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The Abduction from the Seraglio review at the Grange, Hampshire – ‘an evening of nostalgia’

Alexander Andreou in The Abduction from the Seraglio at the Grange Festival. Photo: Simon Annand
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At the age of 85, John Copley – Britain’s most experienced opera director – stages Mozart’s Turkish comedy The Abduction from the Seraglio (as it is in David Parry’s free translation) at the Grange Festival.

Copley is an unashamed traditionalist, and there’s nothing here that will faze or flummox anyone familiar with the work as it has appeared on UK stages over many decades.

But he’s also a craftsman, and if he offers no new insights into the piece he does tell the story with clarity and humour. The jokes may be old ones and could be snappier, but in Tim Reed’s equally traditional designs this is a good-looking show that does more or less what it says on the tin.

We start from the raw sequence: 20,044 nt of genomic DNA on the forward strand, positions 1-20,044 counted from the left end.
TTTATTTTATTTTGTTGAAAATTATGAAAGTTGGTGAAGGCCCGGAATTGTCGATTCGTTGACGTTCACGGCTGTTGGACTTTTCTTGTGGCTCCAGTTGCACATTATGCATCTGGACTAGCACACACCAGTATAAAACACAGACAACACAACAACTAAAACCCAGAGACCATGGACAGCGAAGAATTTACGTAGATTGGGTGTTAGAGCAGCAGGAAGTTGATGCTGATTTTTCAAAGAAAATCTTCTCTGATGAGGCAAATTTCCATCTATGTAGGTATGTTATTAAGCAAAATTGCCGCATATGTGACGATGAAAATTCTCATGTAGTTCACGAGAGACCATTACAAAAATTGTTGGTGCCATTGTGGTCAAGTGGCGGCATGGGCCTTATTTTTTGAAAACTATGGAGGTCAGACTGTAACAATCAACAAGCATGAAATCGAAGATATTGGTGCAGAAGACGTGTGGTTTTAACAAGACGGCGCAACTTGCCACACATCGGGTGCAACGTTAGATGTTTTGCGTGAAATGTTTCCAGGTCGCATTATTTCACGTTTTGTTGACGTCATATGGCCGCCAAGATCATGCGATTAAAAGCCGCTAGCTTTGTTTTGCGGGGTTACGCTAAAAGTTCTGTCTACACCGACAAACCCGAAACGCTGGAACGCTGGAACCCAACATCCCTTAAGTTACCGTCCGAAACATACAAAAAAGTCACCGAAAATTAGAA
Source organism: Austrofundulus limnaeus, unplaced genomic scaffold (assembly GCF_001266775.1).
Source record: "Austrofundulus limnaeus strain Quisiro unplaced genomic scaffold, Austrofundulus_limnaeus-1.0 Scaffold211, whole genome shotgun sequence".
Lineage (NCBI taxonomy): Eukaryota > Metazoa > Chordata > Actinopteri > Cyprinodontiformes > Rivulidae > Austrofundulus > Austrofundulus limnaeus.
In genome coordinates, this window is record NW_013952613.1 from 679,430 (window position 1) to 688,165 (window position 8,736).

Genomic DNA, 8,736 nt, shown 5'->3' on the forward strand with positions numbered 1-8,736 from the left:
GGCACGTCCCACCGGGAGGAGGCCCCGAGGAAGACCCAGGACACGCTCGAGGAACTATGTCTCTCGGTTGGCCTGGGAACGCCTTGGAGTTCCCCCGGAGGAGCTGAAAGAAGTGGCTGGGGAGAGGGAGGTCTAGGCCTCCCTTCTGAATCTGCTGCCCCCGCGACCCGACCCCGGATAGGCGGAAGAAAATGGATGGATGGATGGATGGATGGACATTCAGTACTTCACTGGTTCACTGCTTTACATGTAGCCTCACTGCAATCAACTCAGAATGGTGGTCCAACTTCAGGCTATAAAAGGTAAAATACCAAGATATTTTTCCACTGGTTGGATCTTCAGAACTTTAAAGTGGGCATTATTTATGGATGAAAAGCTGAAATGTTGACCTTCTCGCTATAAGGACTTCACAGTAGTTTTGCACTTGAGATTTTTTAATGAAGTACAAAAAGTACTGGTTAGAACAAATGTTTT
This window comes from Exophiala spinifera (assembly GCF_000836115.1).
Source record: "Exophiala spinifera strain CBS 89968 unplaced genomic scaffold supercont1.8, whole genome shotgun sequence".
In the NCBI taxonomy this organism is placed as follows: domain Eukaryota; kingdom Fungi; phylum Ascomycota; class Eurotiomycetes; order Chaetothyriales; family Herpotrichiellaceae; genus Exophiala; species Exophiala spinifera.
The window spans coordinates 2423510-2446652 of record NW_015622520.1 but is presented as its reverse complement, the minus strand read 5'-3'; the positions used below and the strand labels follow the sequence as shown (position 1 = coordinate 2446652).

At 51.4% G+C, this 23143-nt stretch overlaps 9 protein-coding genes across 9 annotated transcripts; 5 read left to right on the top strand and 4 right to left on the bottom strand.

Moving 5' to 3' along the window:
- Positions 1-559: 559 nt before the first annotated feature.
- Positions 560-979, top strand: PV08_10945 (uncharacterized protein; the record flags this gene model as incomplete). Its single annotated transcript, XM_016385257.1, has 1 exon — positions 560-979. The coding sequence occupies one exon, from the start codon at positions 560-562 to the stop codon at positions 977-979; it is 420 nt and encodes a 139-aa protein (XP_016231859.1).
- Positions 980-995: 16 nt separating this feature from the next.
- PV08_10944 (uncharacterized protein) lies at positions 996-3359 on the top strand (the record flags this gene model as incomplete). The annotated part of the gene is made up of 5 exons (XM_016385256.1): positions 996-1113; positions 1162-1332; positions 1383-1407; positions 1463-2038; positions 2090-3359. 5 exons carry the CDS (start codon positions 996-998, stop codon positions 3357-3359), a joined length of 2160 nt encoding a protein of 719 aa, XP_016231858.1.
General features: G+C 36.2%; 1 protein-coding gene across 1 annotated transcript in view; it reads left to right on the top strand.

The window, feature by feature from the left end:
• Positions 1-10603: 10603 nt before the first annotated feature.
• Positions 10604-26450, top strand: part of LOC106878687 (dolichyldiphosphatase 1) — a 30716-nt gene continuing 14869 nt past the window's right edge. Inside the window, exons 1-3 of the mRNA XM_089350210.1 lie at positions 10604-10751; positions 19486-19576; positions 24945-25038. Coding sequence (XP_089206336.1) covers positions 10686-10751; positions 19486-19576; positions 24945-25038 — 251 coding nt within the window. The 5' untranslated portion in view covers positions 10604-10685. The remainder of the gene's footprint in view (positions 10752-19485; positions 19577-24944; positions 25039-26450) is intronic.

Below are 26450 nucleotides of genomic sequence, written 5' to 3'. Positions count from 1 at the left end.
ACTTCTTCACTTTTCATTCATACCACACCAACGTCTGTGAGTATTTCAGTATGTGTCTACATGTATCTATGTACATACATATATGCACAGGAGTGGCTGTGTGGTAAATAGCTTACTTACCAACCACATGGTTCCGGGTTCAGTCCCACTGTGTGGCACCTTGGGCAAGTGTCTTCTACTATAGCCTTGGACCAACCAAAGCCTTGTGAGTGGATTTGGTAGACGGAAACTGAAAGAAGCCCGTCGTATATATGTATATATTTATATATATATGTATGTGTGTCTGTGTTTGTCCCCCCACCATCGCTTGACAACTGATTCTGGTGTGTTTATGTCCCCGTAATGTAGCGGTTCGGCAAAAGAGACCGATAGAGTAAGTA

The singing is always solid if rarely special. Tenors Ed Lyon as Belmonte and Paul Curievici as Pedrillo are somewhat similar in vocal character and approach, both giving clean-cut accounts of their roles without offering much in the way of subtlety.

In the high-flying soprano roles of Konstanze and her English maid Blonde respectively, Kiandra Howarth and Daisy Brown hit all their notes fair and square and once again present straightforward interpretations of their characters.

Making stronger impressions are bass-baritone Jonathan Lemalu as a grand-scale Osmin who savours the comic possibilities of his role, and actor Alexander Andreou in the spoken role of Pasha Selim – a character to whom he brings considerable humanity and dignity.

The conductor is Jean-Luc Tingaud, who keeps up the Mozartian momentum and maintains order in the pit, where the Bournemouth Symphony Orchestra are on excellent form.

There’s much more to Mozart’s opera than is sought here, of course, and if finally this feels like a nostalgic evening then it will nevertheless bring much pleasure.

The Barber of Seville review at Grange Festival, Hampshire – ‘witty and entertaining’

Verdict
John Copley’s traditional staging of Mozart’s Turkish comedy provides an evening of nostalgia
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